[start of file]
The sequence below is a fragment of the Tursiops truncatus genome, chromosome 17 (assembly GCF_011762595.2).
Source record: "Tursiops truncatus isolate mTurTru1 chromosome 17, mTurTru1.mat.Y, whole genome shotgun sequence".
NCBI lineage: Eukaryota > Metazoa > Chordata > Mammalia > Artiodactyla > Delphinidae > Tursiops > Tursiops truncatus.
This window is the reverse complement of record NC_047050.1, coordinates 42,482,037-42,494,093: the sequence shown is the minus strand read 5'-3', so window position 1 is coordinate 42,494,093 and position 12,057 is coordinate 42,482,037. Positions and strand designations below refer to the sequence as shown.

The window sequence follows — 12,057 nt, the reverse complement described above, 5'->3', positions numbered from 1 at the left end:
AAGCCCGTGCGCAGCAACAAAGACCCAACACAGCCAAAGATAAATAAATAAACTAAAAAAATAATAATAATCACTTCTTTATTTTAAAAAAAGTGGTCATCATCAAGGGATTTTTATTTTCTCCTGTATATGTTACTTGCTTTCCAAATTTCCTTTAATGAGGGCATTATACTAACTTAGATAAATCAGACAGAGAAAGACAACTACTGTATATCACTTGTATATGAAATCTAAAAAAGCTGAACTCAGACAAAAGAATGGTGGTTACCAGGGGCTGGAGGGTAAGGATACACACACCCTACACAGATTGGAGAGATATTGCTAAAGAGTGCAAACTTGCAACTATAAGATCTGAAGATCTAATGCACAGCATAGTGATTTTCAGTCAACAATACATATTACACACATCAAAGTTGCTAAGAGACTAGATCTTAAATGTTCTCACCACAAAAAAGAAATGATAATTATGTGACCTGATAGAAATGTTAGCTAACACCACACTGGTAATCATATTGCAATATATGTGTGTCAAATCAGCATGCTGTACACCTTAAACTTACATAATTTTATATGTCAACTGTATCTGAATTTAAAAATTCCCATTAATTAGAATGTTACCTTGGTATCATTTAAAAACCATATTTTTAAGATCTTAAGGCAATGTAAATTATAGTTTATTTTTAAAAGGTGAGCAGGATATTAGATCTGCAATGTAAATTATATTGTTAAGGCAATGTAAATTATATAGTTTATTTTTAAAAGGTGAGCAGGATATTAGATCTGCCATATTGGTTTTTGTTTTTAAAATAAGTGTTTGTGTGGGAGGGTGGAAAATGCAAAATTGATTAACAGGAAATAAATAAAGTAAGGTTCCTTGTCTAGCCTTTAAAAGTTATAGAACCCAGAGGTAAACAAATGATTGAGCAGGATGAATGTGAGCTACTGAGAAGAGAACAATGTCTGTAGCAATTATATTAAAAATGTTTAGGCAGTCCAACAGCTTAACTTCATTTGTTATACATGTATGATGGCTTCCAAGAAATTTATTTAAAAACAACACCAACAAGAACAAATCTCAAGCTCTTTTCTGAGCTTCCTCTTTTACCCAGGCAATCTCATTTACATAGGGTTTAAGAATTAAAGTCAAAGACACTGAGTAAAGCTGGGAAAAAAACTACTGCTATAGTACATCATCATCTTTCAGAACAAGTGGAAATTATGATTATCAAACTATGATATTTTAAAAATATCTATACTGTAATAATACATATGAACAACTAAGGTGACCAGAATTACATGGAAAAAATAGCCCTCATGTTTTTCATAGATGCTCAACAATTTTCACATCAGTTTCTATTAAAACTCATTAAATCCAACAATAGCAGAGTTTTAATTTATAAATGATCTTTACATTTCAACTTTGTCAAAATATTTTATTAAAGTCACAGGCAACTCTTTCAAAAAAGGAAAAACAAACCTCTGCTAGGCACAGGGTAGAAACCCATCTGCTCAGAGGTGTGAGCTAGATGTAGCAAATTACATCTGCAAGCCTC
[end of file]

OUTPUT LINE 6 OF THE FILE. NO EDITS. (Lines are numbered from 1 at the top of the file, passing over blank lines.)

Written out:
AAGCCCGTGCGCAGCAACAAAGACCCAACACAGCCAAAGATAAATAAATAAACTAAAAAAATAATAATAATCACTTCTTTATTTTAAAAAAAGTGGTCATCATCAAGGGATTTTTATTTTCTCCTGTATATGTTACTTGCTTTCCAAATTTCCTTTAATGAGGGCATTATACTAACTTAGATAAATCAGACAGAGAAAGACAACTACTGTATATCACTTGTATATGAAATCTAAAAAAGCTGAACTCAGACAAAAGAATGGTGGTTACCAGGGGCTGGAGGGTAAGGATACACACACCCTACACAGATTGGAGAGATATTGCTAAAGAGTGCAAACTTGCAACTATAAGATCTGAAGATCTAATGCACAGCATAGTGATTTTCAGTCAACAATACATATTACACACATCAAAGTTGCTAAGAGACTAGATCTTAAATGTTCTCACCACAAAAAAGAAATGATAATTATGTGACCTGATAGAAATGTTAGCTAACACCACACTGGTAATCATATTGCAATATATGTGTGTCAAATCAGCATGCTGTACACCTTAAACTTACATAATTTTATATGTCAACTGTATCTGAATTTAAAAATTCCCATTAATTAGAATGTTACCTTGGTATCATTTAAAAACCATATTTTTAAGATCTTAAGGCAATGTAAATTATAGTTTATTTTTAAAAGGTGAGCAGGATATTAGATCTGCAATGTAAATTATATTGTTAAGGCAATGTAAATTATATAGTTTATTTTTAAAAGGTGAGCAGGATATTAGATCTGCCATATTGGTTTTTGTTTTTAAAATAAGTGTTTGTGTGGGAGGGTGGAAAATGCAAAATTGATTAACAGGAAATAAATAAAGTAAGGTTCCTTGTCTAGCCTTTAAAAGTTATAGAACCCAGAGGTAAACAAATGATTGAGCAGGATGAATGTGAGCTACTGAGAAGAGAACAATGTCTGTAGCAATTATATTAAAAATGTTTAGGCAGTCCAACAGCTTAACTTCATTTGTTATACATGTATGATGGCTTCCAAGAAATTTATTTAAAAACAACACCAACAAGAACAAATCTCAAGCTCTTTTCTGAGCTTCCTCTTTTACCCAGGCAATCTCATTTACATAGGGTTTAAGAATTAAAGTCAAAGACACTGAGTAAAGCTGGGAAAAAAACTACTGCTATAGTACATCATCATCTTTCAGAACAAGTGGAAATTATGATTATCAAACTATGATATTTTAAAAATATCTATACTGTAATAATACATATGAACAACTAAGGTGACCAGAATTACATGGAAAAAATAGCCCTCATGTTTTTCATAGATGCTCAACAATTTTCACATCAGTTTCTATTAAAACTCATTAAATCCAACAATAGCAGAGTTTTAATTTATAAATGATCTTTACATTTCAACTTTGTCAAAATATTTTATTAAAGTCACAGGCAACTCTTTCAAAAAAGGAAAAACAAACCTCTGCTAGGCACAGGGTAGAAACCCATCTGCTCAGAGGTGTGAGCTAGATGTAGCAAATTACATCTGCAAGCCTC